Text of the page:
This should do the trick. Just make sure that from the amplifier output 1 gets connected to the V/Low input, output 2 get connected to the V/High input, output 3 gets connected to the H/Low input and output 4 gets connected to the H/High input." (Honestly, I don't know what this last paragraph means)


Will this work in place of in-line amplification as you described?


3. Any question I shoud be asking?


Thanks for your contribution to us all. Fisherman
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Since theres a lotta talk about in-line amplifiers, could anyone suggest a good in-line amp for a OTA antenna or for that matter a long run with CABLE. Is the Cable Vision SAT-20DB a GOOD overall In-line AMP?
Sorry, I have no info about Spaun amplified multiswitches. They are too expensive to justify my playing with them.


My favorite preamp for OTA is the Channel Master 7777.


I would put the burden of CATV reception on the cable company. They, unlike the satellite and OTA providers, have the ability to adjust the signal on your incoming line to provide proper signal readings. You shouldn't have to purchase any equipment.
Quote:
Originally posted by greywolf
If RG11 is used, transition it to RG6 before connecting to equipment. The heavy center wire can force the contacts on the jack apart so it won't work with RG6 any more.
I don't think that anyone is still making RG-11 connectors that use the coax's center conductor as the center pin terminal. Any such RG-11 connectors that you may stumble across cheap on eBay or elsewhere are actually "New, old stock", which is to say, they are new but they have been sitting on someone's shelf for a decade. You can buy RG-11 crimp connectors with center pins that mate nicely into "F" female connectors for $1 each or less. If you buy RG-11 compression connectors, you would have to buy an expensive tool to install them that you'd likely never use again. Nevertheless, it is a good practice to mate them with a very short piece of RG-6 before connecting them to a chassis mounted "F" jack, because the RG-11's stiffness puts excessive strain on the jack.



Roughly speaking, you can safely go 700 feet with RG-11, 400 feet with RG-6 and 300 feet with RG-59 before typical LNB signal levels will approach the input threshold of DBS receivers. Estimating the safe lengths to assure that the 18 volt switching voltage stays above the trigger level of about 15.5 volts is more difficult.


For your application, I'd run RG-6 with a copper center conductor. Actually, I, myself would first run the cheapest RG-6 I could find and then evaluate its performance with some test equipment that I have, but since you don't have that equipment, you really should pay the extra few pennies per foot for the copper center conductor coax.


Most Spaun products are designed to develop high-powered trunklines for large, multifamily dwellings. Placing a multiswitch close to the LNBs is relatively unimportant, since the LNB internal amplifiers have published gain figures ranging from 50 to 62dB, meaning that their output is so far above the thermal noise floor that even a 30dB signal loss over a 400 foot RG-6 coax will not qualitatively degrade that signal to any degree that you could detect. I think the only reason that Spaun recommends keeping the distance between their commercial launch amplifier and the LNBs short is that it won't have enough gain to allow it to develop its maximum rated output if the LNB is over maybe 100 feet from the amplifier. Typically, LNBs have transponder output signal strength levels of about -30dBm, and I think that Spaun's trunkline amplifiers have a maximum output level of around -10dBm with a full channel load, but their amplifiers have no more than 28dB of gain, so if you put their amplifier more than 100 feet from the LNBs, the trunkline would not be optimally powered.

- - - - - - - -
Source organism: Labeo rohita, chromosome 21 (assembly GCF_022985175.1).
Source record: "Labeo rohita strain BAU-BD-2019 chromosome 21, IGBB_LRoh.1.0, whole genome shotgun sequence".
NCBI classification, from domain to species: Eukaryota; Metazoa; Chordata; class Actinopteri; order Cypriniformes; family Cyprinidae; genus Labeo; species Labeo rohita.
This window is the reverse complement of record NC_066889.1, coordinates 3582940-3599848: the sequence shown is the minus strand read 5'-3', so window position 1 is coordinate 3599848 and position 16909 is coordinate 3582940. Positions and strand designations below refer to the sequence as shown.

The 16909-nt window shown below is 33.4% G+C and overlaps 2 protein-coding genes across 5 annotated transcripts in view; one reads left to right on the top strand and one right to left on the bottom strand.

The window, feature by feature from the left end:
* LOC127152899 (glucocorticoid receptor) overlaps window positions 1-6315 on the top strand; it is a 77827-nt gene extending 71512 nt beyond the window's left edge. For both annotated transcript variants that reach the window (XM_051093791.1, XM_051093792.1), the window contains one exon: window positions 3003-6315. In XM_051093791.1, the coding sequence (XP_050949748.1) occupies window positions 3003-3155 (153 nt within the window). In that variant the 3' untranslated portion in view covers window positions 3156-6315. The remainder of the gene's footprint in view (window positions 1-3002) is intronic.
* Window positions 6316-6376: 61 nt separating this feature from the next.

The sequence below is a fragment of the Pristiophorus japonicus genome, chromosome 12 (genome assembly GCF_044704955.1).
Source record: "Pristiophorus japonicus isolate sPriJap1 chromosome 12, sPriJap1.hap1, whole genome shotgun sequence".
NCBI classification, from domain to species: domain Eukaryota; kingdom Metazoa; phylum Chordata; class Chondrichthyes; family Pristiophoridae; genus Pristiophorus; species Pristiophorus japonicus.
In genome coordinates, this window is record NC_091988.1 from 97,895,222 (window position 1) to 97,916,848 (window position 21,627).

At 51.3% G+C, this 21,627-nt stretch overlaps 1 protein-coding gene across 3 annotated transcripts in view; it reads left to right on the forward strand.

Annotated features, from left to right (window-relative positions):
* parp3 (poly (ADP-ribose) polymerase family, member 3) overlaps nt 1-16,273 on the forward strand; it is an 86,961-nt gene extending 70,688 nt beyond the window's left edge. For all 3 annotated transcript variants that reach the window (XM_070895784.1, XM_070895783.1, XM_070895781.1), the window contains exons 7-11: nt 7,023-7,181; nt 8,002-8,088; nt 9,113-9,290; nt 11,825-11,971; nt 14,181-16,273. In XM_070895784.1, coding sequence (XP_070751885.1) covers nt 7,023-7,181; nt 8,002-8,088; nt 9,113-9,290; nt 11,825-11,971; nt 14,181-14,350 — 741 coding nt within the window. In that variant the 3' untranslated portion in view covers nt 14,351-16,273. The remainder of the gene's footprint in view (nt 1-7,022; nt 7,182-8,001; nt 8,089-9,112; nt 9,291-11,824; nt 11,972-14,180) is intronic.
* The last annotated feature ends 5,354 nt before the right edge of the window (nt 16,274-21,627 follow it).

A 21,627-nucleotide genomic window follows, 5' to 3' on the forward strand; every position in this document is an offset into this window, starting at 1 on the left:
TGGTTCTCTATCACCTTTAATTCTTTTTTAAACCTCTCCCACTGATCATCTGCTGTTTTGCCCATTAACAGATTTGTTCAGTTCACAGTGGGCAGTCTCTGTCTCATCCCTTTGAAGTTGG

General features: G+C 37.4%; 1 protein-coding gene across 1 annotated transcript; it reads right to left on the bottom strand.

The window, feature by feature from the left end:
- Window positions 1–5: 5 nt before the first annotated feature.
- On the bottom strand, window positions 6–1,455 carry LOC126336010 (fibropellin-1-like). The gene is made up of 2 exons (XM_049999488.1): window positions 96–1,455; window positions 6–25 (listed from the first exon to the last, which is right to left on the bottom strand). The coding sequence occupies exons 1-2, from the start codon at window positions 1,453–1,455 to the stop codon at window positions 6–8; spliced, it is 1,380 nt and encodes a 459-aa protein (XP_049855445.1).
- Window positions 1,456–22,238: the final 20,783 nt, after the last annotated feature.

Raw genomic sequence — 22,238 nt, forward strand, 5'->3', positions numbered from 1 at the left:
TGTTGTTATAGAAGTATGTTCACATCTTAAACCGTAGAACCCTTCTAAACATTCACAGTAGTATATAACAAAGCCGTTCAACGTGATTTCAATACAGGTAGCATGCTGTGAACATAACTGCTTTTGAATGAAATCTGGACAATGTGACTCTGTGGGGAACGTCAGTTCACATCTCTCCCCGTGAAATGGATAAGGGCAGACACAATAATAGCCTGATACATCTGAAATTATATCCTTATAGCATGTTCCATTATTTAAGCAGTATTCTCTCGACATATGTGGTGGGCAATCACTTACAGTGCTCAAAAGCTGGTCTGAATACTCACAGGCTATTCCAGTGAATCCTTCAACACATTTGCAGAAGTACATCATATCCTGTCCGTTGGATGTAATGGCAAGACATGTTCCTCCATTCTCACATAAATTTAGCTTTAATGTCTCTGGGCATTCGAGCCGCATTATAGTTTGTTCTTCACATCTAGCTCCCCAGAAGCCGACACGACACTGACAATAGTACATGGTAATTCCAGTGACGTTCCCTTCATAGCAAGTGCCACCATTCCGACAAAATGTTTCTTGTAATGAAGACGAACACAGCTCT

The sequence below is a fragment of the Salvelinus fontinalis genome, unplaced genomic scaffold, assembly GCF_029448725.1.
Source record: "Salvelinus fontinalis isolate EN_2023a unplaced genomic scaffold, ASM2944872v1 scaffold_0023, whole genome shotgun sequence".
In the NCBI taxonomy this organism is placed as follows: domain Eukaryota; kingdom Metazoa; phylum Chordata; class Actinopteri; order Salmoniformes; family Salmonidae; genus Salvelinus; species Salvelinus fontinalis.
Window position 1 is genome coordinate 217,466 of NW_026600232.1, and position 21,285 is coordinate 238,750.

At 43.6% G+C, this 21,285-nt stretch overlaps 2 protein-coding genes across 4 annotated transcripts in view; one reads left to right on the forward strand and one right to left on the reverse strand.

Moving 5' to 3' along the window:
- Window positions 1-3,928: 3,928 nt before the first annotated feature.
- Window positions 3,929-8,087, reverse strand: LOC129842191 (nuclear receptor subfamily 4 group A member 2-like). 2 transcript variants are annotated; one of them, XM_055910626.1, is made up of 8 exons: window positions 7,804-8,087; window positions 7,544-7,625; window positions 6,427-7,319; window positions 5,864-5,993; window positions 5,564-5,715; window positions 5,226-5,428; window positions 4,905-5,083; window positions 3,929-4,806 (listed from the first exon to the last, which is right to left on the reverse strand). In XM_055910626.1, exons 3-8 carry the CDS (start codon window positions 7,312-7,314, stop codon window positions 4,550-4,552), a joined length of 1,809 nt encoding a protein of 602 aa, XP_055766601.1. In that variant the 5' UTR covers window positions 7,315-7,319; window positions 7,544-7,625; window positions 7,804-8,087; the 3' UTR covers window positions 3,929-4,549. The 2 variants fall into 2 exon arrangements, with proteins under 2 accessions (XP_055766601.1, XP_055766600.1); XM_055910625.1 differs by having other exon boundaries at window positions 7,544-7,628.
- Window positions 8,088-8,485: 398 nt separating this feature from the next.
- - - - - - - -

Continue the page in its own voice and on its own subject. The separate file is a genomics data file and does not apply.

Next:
Buy the cheapest, externally powered multiswitch you can find. As far as I can tell, none is any better or any worse than any other.
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Thanks Mike. As usual, I get to learn something new.
Thanks Mike and Pat.


Given that I'm not needing an industrial strength amplifier, what brand/model would be best for my four runs if I keep them in the 300' foot range?


Also what Cat 5 cable would you use for any 'future' sat HDTV?


Steve

Originally posted by fisherman



2. Spaun's recommendation re: system launch amplifier is as follows:


Just make sure that from the amplifier output 1 gets connected to the V/Low input, output 2 get connected to the V/High input, output 3 gets connected to the H/Low input and output 4 gets connected to the H/High input."



Can anyone tell me what this means. Does HD DTV Satellite Dish has four outputs (are they different voltage/dB/?) that get combined to one or two outputs to the HD receiver?


Also, anybody else make a quality launch amplifier for DirecTV HD Dish?


Thanks
Spaun products were originaly engineered for use in Europe, where satellite signals are linearly polarized. They also are designed for connection to dedicated LNBs and so, in that application, must be matched up properly, whereas if a Spaun amplifier with a 22Kz tone capability is interfaced with a contemporary US domestic DBS integrated LNB, each Spaun input will call for and receive the correct signal. After that, if one has constructed a cascadable trunkline, each dedicated output must be mated to each corresponding cascadable multiswitch input.


In other words, this particular quirk regarding Spaun amplifiers is of no concern to most U.S. users of the product, and unless you are looking to spend $500 for a Spaun amplifier, it definitely will be of no direct concern to you.